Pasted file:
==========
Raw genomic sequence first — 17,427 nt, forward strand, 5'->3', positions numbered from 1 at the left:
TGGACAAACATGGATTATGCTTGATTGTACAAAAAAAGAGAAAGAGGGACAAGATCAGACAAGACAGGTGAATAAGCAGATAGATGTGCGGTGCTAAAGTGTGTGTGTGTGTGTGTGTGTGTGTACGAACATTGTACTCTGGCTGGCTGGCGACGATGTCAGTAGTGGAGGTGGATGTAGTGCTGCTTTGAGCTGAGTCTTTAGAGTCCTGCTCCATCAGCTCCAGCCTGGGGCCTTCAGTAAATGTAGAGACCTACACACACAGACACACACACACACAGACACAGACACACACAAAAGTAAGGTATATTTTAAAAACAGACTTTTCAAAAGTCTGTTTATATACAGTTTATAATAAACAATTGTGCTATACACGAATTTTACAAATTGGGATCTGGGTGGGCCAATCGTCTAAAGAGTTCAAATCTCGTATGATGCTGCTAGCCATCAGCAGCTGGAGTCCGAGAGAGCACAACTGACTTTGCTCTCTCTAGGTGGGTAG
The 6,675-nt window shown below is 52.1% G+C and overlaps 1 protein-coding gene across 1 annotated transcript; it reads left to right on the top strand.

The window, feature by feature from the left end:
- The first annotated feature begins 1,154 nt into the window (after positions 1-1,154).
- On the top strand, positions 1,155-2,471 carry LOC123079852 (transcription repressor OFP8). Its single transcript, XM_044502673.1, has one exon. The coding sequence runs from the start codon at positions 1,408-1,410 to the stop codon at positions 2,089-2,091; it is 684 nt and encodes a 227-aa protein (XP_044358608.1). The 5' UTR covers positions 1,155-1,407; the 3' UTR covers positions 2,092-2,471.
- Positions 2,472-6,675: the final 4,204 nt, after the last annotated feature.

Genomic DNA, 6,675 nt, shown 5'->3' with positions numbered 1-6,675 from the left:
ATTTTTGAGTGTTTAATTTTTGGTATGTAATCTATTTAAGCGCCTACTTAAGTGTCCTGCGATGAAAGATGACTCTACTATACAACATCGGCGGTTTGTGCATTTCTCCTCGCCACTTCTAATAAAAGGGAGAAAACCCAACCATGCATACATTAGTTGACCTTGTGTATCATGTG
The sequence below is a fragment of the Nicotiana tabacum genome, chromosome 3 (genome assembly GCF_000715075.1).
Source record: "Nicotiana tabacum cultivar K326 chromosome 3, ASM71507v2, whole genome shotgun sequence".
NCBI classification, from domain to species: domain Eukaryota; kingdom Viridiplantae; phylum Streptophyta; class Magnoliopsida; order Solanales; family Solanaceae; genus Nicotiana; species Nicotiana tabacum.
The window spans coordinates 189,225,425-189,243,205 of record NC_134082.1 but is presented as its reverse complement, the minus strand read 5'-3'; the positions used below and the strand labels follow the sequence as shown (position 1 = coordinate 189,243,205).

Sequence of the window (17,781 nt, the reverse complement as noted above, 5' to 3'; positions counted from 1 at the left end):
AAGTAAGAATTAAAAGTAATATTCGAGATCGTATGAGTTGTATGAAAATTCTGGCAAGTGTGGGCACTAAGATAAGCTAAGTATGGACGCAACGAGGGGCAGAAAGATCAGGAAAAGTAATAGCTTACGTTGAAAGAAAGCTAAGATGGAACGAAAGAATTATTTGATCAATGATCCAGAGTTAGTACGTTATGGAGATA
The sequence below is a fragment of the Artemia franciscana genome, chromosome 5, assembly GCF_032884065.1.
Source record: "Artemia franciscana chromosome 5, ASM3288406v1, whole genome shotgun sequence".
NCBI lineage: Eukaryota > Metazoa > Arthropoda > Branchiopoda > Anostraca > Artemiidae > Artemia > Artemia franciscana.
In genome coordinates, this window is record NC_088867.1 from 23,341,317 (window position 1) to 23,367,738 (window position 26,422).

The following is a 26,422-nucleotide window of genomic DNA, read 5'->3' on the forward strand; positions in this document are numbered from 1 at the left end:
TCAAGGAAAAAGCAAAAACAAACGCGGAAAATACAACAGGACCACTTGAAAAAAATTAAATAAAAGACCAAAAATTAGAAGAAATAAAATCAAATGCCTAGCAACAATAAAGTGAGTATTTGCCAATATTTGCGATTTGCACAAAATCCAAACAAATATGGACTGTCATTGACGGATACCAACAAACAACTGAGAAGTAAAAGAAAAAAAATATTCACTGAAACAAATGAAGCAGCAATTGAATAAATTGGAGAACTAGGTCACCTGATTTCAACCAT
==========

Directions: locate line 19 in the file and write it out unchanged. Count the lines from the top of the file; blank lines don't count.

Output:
In genome coordinates, this window is record NC_088867.1 from 23,341,317 (window position 1) to 23,367,738 (window position 26,422).